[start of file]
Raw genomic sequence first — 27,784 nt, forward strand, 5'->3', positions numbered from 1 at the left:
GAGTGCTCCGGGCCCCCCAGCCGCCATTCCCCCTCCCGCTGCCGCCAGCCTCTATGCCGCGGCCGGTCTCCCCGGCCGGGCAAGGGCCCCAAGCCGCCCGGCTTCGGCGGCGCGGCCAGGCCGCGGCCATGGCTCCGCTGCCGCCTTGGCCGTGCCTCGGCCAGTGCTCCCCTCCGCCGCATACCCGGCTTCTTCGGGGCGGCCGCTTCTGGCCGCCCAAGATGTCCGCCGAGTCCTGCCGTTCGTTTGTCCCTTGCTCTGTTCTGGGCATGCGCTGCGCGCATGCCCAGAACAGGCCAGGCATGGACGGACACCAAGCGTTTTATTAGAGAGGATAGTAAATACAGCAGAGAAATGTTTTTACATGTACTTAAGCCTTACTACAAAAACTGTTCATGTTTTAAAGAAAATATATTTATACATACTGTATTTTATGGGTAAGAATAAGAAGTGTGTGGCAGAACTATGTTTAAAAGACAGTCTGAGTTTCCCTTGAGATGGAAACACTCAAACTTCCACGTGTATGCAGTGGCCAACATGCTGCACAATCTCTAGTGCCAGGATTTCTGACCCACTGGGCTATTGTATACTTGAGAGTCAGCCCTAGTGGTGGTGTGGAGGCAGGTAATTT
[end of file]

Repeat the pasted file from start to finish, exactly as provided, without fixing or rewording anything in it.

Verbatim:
Raw genomic sequence first — 27,784 nt, forward strand, 5'->3', positions numbered from 1 at the left:
GAGTGCTCCGGGCCCCCCAGCCGCCATTCCCCCTCCCGCTGCCGCCAGCCTCTATGCCGCGGCCGGTCTCCCCGGCCGGGCAAGGGCCCCAAGCCGCCCGGCTTCGGCGGCGCGGCCAGGCCGCGGCCATGGCTCCGCTGCCGCCTTGGCCGTGCCTCGGCCAGTGCTCCCCTCCGCCGCATACCCGGCTTCTTCGGGGCGGCCGCTTCTGGCCGCCCAAGATGTCCGCCGAGTCCTGCCGTTCGTTTGTCCCTTGCTCTGTTCTGGGCATGCGCTGCGCGCATGCCCAGAACAGGCCAGGCATGGACGGACACCAAGCGTTTTATTAGAGAGGATAGTAAATACAGCAGAGAAATGTTTTTACATGTACTTAAGCCTTACTACAAAAACTGTTCATGTTTTAAAGAAAATATATTTATACATACTGTATTTTATGGGTAAGAATAAGAAGTGTGTGGCAGAACTATGTTTAAAAGACAGTCTGAGTTTCCCTTGAGATGGAAACACTCAAACTTCCACGTGTATGCAGTGGCCAACATGCTGCACAATCTCTAGTGCCAGGATTTCTGACCCACTGGGCTATTGTATACTTGAGAGTCAGCCCTAGTGGTGGTGTGGAGGCAGGTAATTT